Perimenopause Self Care Quickies

Medically reviewed by Dr. Brad Jacobs MD

As women who grew up in the 60s, 70s, and 80s, a lot of us were raised to put just about everyone else's needs before our own. That was probably extra apparent during the last few weeks. Partners, kids, aging parents, in-laws, bosses, friends, kids’ friends, friends’ kids, kids’ teachers, partners’ bosses, partners’ aging parents. Aaaaaaaaagh!

If it all felt more manageable a decade or so ago, that’s probably because our bodies still had a full—or nearly full—quiver of hormones at their disposal. Estrogen, a.k.a., God’s Gift To Women, was coursing through our systems, regulating our sleep cycles, metabolism, and mood; keeping our brains sharp and our hearts and bones strong. Now that our secret weapon is on the wane, we need to dedicate more time and attention to caring for ourselves.

If we don’t, the stress can only compound our peri/menopause symptoms. It can go something like this: 

  1. Added stress interferes with our sleep patterns, which are already spotty, thanks to night sweats and midnight bathroom runs. 

  2. Added sleep loss, in turn, increases our cravings for the quick energy that carbohydrates provide, and keeps us from getting the exercise we need. So we gain more weight in addition to the menopause pounds. 

  3. Increased weight gain and sleep loss combine to impact our already dicey moods, straining our relationships and adding to our stress level.

  4. Repeat.

While self-care is important for everyone, the stakes are higher for women in the menopause transition. For the sake of our bodies, our minds, and all that we hold dear, we simply have to move ourselves up to the top of our priority list. So as we embark on a new year, let’s all make a point to schedule some much-needed time to tend to our own needs.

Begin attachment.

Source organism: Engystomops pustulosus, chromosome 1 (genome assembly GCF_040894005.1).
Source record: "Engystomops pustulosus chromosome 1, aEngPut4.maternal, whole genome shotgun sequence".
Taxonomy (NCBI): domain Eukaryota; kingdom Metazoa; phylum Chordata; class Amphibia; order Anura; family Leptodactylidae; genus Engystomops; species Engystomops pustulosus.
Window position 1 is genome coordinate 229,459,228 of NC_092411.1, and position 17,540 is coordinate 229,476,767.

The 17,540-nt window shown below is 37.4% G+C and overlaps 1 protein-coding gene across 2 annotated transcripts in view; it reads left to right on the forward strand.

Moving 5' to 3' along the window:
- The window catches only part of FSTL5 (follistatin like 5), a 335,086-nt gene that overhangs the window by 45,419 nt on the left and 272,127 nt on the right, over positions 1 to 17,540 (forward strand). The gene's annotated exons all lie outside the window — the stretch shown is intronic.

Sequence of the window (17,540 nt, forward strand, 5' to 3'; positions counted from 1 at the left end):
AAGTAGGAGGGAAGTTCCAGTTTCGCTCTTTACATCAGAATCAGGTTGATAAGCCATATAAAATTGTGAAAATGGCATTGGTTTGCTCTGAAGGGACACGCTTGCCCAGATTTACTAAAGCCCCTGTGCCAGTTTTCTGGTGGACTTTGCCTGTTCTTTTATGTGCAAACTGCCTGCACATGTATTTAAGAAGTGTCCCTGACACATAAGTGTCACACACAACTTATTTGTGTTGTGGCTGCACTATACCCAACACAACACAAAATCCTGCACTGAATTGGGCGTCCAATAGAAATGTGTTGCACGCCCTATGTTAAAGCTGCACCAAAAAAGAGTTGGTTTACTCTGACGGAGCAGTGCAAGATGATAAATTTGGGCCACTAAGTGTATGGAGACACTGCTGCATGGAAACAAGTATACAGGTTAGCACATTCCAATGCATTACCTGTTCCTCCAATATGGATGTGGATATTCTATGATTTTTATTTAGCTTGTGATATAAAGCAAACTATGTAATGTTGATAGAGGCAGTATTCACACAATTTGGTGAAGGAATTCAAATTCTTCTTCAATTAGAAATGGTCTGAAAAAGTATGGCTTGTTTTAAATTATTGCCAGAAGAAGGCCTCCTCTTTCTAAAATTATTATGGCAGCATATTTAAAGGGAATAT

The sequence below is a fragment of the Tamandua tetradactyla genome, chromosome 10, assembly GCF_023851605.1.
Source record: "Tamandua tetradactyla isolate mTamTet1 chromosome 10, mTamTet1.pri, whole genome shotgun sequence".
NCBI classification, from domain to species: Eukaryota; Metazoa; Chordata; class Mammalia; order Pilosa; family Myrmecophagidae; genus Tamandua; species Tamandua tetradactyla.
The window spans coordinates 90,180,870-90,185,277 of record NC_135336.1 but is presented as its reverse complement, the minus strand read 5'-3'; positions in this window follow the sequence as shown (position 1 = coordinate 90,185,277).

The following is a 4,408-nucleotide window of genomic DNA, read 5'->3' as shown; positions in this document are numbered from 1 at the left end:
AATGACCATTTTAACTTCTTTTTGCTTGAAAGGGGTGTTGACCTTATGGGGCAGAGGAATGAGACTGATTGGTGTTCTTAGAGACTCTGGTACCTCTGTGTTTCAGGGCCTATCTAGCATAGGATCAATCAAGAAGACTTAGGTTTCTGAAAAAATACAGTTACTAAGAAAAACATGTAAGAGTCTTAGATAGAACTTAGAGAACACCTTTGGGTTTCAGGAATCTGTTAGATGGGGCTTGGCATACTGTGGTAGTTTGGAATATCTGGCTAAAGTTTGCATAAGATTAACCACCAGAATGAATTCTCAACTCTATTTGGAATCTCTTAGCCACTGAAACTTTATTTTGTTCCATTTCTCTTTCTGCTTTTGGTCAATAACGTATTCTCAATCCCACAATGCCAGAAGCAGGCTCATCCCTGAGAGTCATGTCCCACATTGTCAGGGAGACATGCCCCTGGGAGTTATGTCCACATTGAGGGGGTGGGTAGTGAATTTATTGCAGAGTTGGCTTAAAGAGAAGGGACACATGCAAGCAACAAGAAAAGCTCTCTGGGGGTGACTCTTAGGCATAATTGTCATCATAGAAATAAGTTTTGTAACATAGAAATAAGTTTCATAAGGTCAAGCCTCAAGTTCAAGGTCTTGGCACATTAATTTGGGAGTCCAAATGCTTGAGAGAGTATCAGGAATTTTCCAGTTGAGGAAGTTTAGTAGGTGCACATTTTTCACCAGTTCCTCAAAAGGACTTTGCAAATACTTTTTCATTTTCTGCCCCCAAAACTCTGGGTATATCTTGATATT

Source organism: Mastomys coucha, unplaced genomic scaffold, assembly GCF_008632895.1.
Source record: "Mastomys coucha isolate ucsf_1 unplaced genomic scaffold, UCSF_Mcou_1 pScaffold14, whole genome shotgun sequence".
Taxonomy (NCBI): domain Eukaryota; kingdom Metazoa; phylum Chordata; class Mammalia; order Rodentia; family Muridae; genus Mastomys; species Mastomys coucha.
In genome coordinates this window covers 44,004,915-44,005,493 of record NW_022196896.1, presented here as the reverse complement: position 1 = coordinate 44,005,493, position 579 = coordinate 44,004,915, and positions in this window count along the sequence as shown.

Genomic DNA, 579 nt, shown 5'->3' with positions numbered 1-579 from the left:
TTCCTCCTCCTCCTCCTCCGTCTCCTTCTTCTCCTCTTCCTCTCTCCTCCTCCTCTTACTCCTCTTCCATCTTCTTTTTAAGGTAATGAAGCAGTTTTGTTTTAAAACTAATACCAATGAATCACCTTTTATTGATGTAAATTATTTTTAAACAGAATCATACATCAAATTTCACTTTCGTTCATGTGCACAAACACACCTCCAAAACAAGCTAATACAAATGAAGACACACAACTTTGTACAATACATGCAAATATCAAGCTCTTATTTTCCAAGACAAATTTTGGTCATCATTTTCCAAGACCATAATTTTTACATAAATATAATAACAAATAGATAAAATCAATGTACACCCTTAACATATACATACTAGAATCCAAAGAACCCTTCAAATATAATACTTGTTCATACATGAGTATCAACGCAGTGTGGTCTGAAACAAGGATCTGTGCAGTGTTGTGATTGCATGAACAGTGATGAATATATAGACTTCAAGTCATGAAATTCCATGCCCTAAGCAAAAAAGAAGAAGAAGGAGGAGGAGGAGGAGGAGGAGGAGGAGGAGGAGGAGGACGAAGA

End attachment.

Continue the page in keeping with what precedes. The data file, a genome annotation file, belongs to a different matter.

We rounded up our doctors, advisors, and friends who are also navigating peri/menopause while juggling a gajillion other things, and asked them the question you’re probably asking yourself: How does a woman with a To-Do list a mile long (on a good day) make time to care for herself?

They came back to us with good news: it doesn’t require a lot of time. It’s the quality of your self-care that matters, not the quantity. And with so many different ways to tend to yourself, there are bound to be techniques that work for you and your schedule. Here are two golden rules to consider as you make your self-care plan:

1. Mark Your Calendar

Block off 5-15 minutes on your calendar every day for self-care—that’s all you need to dial up your quality of life. It’s easy to do on your phone or computer by setting the event to repeat every day. Remember to switch alert to “on” so you get the reminder—you’ll need it for the first couple of weeks or months. Ideally, once you get in the self-care groove it’ll become a habit that comes as naturally as brushing your teeth.

2. Timing Is Everything

Aim for first thing in the morning or last thing before bed. Once your day gets going it’s hard to stop a moving train.

With those tips in mind, here are some quick ways to give yourself the love and care you need, even on your busiest days. We’ve categorized them by a few of the most common menopause symptoms they may directly address, but go ahead and use whichever techniques speak to you.

Mood Changes